Associating Children With Nonexistent Parents

November 28, 2012

Let’s say you’re building a blog where users can write articles and associate images with each of those articles (for display in a slideshow). You’d like authors to be able to write an article and upload images without ever leaving the page, so you implement an AJAXy image uploader (using something like Remotipart). This works great when an article has already been saved, but what if the author is creating a new article which doesn’t yet have an ID? Each uploaded image needs to have an article_id so it can be associated with the article. How do we associate a child with a not-yet-existent parent?

One common solution is to save the article before displaying the form. This works, but you’ll end up with extraneous articles in your database if authors abandon article creation “without saving,” and you’ll need to make sure these never get displayed on the site. Also, if you have validations on your articles which require, say, text in the title and body you’ll need to either skip validation on the initial save (in which case you end up with invalid data, just waiting to cause an error) or fill in some fake values. Neither option is great.

It would be nice if we could find out what the ID of the next article will be without actually creating it. That way we can upload images with an article_id which will eventually be associated with the article (once it’s saved). You could do something like this:

next_id = + 1   # (don't do this)

but if someone else tries to create an article at the same time, you’ll both be uploading images associated with the same article ID, and only one of those articles is actually going to get that ID. Also, even though most of the time relational databases assign new IDs in strict ascending order, it’s not always guaranteed to be the case. Basically, you shouldn’t count on being able to predict what your database will do.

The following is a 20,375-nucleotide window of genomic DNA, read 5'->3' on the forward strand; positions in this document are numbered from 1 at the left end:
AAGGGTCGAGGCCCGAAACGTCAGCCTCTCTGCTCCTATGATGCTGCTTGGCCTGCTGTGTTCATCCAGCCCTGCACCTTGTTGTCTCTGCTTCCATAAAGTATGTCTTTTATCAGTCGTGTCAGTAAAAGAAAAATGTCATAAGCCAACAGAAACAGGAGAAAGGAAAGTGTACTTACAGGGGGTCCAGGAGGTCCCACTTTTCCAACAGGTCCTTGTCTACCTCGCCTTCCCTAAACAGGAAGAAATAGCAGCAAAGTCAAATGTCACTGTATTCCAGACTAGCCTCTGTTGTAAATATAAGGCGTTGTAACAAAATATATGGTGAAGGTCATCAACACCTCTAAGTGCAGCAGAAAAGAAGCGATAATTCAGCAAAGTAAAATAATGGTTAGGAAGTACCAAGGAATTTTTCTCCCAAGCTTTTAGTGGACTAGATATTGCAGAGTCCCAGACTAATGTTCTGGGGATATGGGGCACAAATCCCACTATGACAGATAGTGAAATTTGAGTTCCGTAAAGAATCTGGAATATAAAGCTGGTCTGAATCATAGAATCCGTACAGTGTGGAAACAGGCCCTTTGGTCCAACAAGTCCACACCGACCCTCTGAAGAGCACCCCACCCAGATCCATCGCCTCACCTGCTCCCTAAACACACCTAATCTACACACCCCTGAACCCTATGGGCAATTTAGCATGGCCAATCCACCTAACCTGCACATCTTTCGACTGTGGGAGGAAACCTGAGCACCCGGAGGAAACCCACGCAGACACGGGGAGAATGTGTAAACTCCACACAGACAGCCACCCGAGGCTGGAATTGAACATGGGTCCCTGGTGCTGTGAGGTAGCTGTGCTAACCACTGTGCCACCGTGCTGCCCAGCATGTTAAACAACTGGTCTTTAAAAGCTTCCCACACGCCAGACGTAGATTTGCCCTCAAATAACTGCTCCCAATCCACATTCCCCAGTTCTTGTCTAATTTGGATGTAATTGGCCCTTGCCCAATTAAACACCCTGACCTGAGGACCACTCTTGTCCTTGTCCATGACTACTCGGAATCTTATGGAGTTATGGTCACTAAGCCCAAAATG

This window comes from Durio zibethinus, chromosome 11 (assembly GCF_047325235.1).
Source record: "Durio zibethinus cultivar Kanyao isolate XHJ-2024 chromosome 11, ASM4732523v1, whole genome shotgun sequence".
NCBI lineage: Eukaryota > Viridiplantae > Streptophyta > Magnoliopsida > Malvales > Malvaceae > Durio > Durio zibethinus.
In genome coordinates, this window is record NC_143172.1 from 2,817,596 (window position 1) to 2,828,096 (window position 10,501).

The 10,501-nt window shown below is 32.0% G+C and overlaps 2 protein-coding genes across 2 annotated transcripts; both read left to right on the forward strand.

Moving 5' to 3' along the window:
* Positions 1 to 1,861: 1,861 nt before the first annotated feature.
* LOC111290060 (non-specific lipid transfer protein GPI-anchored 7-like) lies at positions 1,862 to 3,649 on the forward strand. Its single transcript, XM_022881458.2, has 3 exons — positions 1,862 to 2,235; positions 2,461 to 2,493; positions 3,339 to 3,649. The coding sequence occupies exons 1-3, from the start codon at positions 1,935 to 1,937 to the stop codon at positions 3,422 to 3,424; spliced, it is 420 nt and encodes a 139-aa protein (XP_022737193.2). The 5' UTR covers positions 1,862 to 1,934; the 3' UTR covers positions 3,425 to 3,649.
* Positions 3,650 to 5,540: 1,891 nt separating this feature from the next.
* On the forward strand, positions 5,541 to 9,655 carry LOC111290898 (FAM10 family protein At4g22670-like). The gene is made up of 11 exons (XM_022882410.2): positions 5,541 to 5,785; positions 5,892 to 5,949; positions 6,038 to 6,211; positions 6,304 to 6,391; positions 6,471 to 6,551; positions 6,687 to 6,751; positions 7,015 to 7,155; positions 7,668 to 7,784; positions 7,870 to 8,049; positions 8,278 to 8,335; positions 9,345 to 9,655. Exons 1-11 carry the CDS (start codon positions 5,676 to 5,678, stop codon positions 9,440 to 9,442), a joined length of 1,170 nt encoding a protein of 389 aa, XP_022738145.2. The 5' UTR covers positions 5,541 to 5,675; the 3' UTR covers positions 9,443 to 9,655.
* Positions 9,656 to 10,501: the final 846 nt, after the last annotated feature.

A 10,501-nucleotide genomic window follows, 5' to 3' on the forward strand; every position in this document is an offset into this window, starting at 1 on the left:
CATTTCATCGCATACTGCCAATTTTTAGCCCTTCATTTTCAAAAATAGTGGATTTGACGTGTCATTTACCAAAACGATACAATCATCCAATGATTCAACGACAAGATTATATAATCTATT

So, what we’d like is (1) to know for certain what the next ID will be, and (2) to reserve that ID so that nobody else can use it for their article while we’re creating ours. The nextval function in PostgreSQL does exactly this. For example, to simultaneously learn and reserve the next available ID in the articles table:

SELECT nextval('articles_id_seq');

This assumes you’re using a sequence called articles_id_seq to churn out values for the column. In Rails we can do something like this in our model:

# app/models/article.rb

def self.next_id!
  query = "SELECT nextval('#{table_name}_id_seq') as id"

def initialize(*args)
  super = self.class.next_id!

The next_id! class method advances the Article ID counter and returns the latest value. The constructor then assigns that value to every new Article object. You can now associate other objects with this new Article as if it were saved. The new_record? method even works as you’d expect! But wait, if we want this to work through our web interface, we need to make sure we’re sending the Article’s ID along with its other attributes, which isn’t standard Rails behavior for forms. So we’ll need to add a hidden field to our form, and controller code to manually assign the ID since it’s not a mass-assignable attribute:

# app/views/article/_form.html.erb

<input type="hidden" name="id" value="<%= %>" />

# app/controllers/articles_controller.rb

def create
  @article =[:article]) = params[:article][:id]

And that should do it.

There is one other thing to think about, which is separate from the ID problem: If you’re using ActiveRecord’s :counter_cache to track the number of images associated with each article and you’re uploading images before an article is saved, the article’s images_count attribute is still going to be set to zero when it is first saved. It is not incremented on each image upload. So you’ll need to set it manually on image creation:

# app/models/article.rb

before_create :update_images_count

def update_images_count
  self.images_count = images.count

That’s all!

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